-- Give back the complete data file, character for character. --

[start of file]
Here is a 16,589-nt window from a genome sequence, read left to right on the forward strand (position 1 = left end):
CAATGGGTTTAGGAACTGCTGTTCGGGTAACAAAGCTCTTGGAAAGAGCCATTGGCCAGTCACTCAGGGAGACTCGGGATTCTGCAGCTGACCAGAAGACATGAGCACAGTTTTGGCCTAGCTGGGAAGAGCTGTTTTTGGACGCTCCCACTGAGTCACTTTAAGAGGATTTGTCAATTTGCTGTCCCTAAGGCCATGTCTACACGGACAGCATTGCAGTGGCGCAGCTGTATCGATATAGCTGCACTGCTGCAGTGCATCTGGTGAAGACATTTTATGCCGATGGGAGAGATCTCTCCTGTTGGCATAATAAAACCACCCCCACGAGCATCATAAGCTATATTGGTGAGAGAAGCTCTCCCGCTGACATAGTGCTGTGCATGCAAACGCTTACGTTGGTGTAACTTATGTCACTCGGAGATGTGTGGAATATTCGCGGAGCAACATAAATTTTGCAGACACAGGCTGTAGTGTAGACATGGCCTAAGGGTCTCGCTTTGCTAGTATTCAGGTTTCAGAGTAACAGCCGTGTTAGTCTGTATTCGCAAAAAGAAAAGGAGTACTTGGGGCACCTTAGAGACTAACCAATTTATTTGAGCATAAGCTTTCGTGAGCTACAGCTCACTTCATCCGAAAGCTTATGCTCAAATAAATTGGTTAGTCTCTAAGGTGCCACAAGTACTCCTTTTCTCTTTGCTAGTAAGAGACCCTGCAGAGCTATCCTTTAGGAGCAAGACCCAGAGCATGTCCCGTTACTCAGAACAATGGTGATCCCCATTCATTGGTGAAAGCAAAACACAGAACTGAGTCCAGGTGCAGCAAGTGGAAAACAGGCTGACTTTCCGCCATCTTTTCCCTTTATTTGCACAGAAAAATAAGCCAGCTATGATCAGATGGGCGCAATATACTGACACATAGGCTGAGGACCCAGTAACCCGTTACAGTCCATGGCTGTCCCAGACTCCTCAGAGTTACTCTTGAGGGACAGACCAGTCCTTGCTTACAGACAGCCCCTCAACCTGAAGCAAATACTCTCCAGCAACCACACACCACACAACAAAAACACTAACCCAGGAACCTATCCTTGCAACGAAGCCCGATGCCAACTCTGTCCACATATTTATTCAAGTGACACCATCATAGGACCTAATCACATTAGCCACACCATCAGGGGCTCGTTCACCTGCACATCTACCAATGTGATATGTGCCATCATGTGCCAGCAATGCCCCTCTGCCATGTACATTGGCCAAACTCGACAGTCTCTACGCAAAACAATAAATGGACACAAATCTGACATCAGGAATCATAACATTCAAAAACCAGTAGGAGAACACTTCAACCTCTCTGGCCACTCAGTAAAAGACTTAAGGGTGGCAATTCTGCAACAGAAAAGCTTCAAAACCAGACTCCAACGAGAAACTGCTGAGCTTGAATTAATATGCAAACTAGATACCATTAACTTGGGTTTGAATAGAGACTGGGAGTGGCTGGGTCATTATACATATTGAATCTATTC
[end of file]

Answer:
Here is a 16,589-nt window from a genome sequence, read left to right on the forward strand (position 1 = left end):
CAATGGGTTTAGGAACTGCTGTTCGGGTAACAAAGCTCTTGGAAAGAGCCATTGGCCAGTCACTCAGGGAGACTCGGGATTCTGCAGCTGACCAGAAGACATGAGCACAGTTTTGGCCTAGCTGGGAAGAGCTGTTTTTGGACGCTCCCACTGAGTCACTTTAAGAGGATTTGTCAATTTGCTGTCCCTAAGGCCATGTCTACACGGACAGCATTGCAGTGGCGCAGCTGTATCGATATAGCTGCACTGCTGCAGTGCATCTGGTGAAGACATTTTATGCCGATGGGAGAGATCTCTCCTGTTGGCATAATAAAACCACCCCCACGAGCATCATAAGCTATATTGGTGAGAGAAGCTCTCCCGCTGACATAGTGCTGTGCATGCAAACGCTTACGTTGGTGTAACTTATGTCACTCGGAGATGTGTGGAATATTCGCGGAGCAACATAAATTTTGCAGACACAGGCTGTAGTGTAGACATGGCCTAAGGGTCTCGCTTTGCTAGTATTCAGGTTTCAGAGTAACAGCCGTGTTAGTCTGTATTCGCAAAAAGAAAAGGAGTACTTGGGGCACCTTAGAGACTAACCAATTTATTTGAGCATAAGCTTTCGTGAGCTACAGCTCACTTCATCCGAAAGCTTATGCTCAAATAAATTGGTTAGTCTCTAAGGTGCCACAAGTACTCCTTTTCTCTTTGCTAGTAAGAGACCCTGCAGAGCTATCCTTTAGGAGCAAGACCCAGAGCATGTCCCGTTACTCAGAACAATGGTGATCCCCATTCATTGGTGAAAGCAAAACACAGAACTGAGTCCAGGTGCAGCAAGTGGAAAACAGGCTGACTTTCCGCCATCTTTTCCCTTTATTTGCACAGAAAAATAAGCCAGCTATGATCAGATGGGCGCAATATACTGACACATAGGCTGAGGACCCAGTAACCCGTTACAGTCCATGGCTGTCCCAGACTCCTCAGAGTTACTCTTGAGGGACAGACCAGTCCTTGCTTACAGACAGCCCCTCAACCTGAAGCAAATACTCTCCAGCAACCACACACCACACAACAAAAACACTAACCCAGGAACCTATCCTTGCAACGAAGCCCGATGCCAACTCTGTCCACATATTTATTCAAGTGACACCATCATAGGACCTAATCACATTAGCCACACCATCAGGGGCTCGTTCACCTGCACATCTACCAATGTGATATGTGCCATCATGTGCCAGCAATGCCCCTCTGCCATGTACATTGGCCAAACTCGACAGTCTCTACGCAAAACAATAAATGGACACAAATCTGACATCAGGAATCATAACATTCAAAAACCAGTAGGAGAACACTTCAACCTCTCTGGCCACTCAGTAAAAGACTTAAGGGTGGCAATTCTGCAACAGAAAAGCTTCAAAACCAGACTCCAACGAGAAACTGCTGAGCTTGAATTAATATGCAAACTAGATACCATTAACTTGGGTTTGAATAGAGACTGGGAGTGGCTGGGTCATTATACATATTGAATCTATTC